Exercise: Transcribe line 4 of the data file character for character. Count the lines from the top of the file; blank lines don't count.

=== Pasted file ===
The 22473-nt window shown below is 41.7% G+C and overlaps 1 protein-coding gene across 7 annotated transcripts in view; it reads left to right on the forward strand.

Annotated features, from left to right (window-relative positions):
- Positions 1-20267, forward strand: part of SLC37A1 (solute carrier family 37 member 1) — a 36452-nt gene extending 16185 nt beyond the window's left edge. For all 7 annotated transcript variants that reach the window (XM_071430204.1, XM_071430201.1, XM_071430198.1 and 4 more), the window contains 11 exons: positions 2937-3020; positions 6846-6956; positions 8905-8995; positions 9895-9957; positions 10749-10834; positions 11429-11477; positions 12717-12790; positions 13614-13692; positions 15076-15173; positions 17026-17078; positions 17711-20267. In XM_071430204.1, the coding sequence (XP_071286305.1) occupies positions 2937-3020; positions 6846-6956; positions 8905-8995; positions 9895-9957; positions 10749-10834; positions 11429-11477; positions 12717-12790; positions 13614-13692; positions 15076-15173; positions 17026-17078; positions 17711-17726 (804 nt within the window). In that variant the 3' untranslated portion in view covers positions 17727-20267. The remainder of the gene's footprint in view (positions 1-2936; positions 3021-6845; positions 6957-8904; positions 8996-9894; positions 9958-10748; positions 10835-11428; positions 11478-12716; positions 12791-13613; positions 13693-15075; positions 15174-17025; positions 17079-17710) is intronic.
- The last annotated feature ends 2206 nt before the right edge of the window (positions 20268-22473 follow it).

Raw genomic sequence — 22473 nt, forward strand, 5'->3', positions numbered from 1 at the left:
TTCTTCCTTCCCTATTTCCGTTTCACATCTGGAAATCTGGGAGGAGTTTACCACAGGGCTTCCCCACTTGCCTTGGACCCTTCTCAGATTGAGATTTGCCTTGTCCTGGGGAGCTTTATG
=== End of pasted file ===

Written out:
- The last annotated feature ends 2206 nt before the right edge of the window (positions 20268-22473 follow it).